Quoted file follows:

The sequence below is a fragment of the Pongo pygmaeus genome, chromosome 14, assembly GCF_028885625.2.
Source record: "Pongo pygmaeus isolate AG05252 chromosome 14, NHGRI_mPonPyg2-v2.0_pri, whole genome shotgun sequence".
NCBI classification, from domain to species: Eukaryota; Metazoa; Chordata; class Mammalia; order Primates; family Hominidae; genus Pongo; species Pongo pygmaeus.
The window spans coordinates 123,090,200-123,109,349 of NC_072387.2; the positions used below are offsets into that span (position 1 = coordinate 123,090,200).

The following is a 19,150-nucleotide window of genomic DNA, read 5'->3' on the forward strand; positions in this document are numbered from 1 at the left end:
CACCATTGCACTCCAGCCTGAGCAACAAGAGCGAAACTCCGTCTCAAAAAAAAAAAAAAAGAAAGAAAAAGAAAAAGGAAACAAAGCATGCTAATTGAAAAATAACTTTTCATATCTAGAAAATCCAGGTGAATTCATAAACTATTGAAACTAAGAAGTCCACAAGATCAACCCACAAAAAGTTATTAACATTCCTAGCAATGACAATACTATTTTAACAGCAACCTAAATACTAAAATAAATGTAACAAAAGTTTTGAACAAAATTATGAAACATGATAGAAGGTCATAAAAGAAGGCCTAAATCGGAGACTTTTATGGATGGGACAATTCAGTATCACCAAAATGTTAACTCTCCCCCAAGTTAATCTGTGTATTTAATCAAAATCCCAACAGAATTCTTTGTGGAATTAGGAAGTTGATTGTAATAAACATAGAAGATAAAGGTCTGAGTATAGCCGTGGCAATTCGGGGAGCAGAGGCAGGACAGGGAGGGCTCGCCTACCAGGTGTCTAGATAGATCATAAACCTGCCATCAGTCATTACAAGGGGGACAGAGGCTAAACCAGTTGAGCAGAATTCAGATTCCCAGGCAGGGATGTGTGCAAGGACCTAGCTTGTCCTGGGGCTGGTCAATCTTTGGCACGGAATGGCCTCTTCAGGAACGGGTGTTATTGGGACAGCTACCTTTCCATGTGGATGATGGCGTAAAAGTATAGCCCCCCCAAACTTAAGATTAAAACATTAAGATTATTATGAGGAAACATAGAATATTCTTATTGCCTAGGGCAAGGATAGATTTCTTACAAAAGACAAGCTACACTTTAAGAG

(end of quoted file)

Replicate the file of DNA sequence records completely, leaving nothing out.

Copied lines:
The sequence below is a fragment of the Pongo pygmaeus genome, chromosome 14, assembly GCF_028885625.2.
Source record: "Pongo pygmaeus isolate AG05252 chromosome 14, NHGRI_mPonPyg2-v2.0_pri, whole genome shotgun sequence".
NCBI classification, from domain to species: Eukaryota; Metazoa; Chordata; class Mammalia; order Primates; family Hominidae; genus Pongo; species Pongo pygmaeus.
The window spans coordinates 123,090,200-123,109,349 of NC_072387.2; the positions used below are offsets into that span (position 1 = coordinate 123,090,200).

The following is a 19,150-nucleotide window of genomic DNA, read 5'->3' on the forward strand; positions in this document are numbered from 1 at the left end:
CACCATTGCACTCCAGCCTGAGCAACAAGAGCGAAACTCCGTCTCAAAAAAAAAAAAAAAGAAAGAAAAAGAAAAAGGAAACAAAGCATGCTAATTGAAAAATAACTTTTCATATCTAGAAAATCCAGGTGAATTCATAAACTATTGAAACTAAGAAGTCCACAAGATCAACCCACAAAAAGTTATTAACATTCCTAGCAATGACAATACTATTTTAACAGCAACCTAAATACTAAAATAAATGTAACAAAAGTTTTGAACAAAATTATGAAACATGATAGAAGGTCATAAAAGAAGGCCTAAATCGGAGACTTTTATGGATGGGACAATTCAGTATCACCAAAATGTTAACTCTCCCCCAAGTTAATCTGTGTATTTAATCAAAATCCCAACAGAATTCTTTGTGGAATTAGGAAGTTGATTGTAATAAACATAGAAGATAAAGGTCTGAGTATAGCCGTGGCAATTCGGGGAGCAGAGGCAGGACAGGGAGGGCTCGCCTACCAGGTGTCTAGATAGATCATAAACCTGCCATCAGTCATTACAAGGGGGACAGAGGCTAAACCAGTTGAGCAGAATTCAGATTCCCAGGCAGGGATGTGTGCAAGGACCTAGCTTGTCCTGGGGCTGGTCAATCTTTGGCACGGAATGGCCTCTTCAGGAACGGGTGTTATTGGGACAGCTACCTTTCCATGTGGATGATGGCGTAAAAGTATAGCCCCCCCAAACTTAAGATTAAAACATTAAGATTATTATGAGGAAACATAGAATATTCTTATTGCCTAGGGCAAGGATAGATTTCTTACAAAAGACAAGCTACACTTTAAGAG